Projection Mapping On My New Kicks.

Projection mapping on buildings, and products is quite the rage these days it seems. Outside of the United States that is. I’ve seen this kind of thing in Vegas being done by companies like Monster Media, but nothing like they are doing in Europe and Asia. The process isn’t that difficult to do anymore thanks to major advances in hardware and software over the last few years, which might explain why we are seeing more of it these days.

New Balance hired Smithssi and Flurry Interactive in Korea to create a projection mapped project for a new shoe they will be releasing later this year. I’m not sure where this will be applied, but I could see it being used in store fronts and in store displays to promote the product. What would be really interesting is if they combined this with an application built using something like processing to create an interactive experience, based on human contact with the shoe, and it’s position to the projection source.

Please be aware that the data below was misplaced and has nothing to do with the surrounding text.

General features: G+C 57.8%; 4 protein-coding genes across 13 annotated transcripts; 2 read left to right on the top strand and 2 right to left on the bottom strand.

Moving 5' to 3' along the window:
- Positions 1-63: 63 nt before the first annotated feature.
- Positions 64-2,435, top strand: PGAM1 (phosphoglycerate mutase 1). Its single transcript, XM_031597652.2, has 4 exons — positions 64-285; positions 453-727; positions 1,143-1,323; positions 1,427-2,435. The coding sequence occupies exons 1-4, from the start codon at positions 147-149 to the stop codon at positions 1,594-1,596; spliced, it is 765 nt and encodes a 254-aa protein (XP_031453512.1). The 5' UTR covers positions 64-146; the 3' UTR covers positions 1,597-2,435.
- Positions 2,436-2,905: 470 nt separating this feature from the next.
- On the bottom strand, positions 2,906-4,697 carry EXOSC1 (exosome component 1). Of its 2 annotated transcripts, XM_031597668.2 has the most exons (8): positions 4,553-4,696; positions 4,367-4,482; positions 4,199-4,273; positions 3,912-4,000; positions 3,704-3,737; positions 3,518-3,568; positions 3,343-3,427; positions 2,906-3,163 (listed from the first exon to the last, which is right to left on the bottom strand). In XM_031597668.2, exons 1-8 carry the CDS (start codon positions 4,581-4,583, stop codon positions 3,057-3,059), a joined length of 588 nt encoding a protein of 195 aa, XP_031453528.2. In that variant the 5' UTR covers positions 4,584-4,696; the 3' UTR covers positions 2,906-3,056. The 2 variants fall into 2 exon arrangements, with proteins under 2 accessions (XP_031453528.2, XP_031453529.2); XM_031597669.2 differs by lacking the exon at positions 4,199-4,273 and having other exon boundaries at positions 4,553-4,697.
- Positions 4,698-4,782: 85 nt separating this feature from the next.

This however shows how simple and easy, and effective projection mapping is, and why you’ll be seeing more of it in the near future.

Miska Knapek Sculptures of Wind.

Artist Miska Knapek has taken the open source programming language “processing” and used it to create some amazing wooden sculptures that are based on sensor data of wind movement. The processing application reads in data and then transfers it to an NC Milling machine which carves a wooden block to physically represent the air mass at the time the data is captured. The processing application measures wind direction, velocity and temperature over a set period of time.

This image represents five days of air and wind movement captured at a specific location. The direction of the line is the wind’s direction. The width and speed of movement is the wind speed. And the height is the temperature.

Video of the sculpture creation can be found here.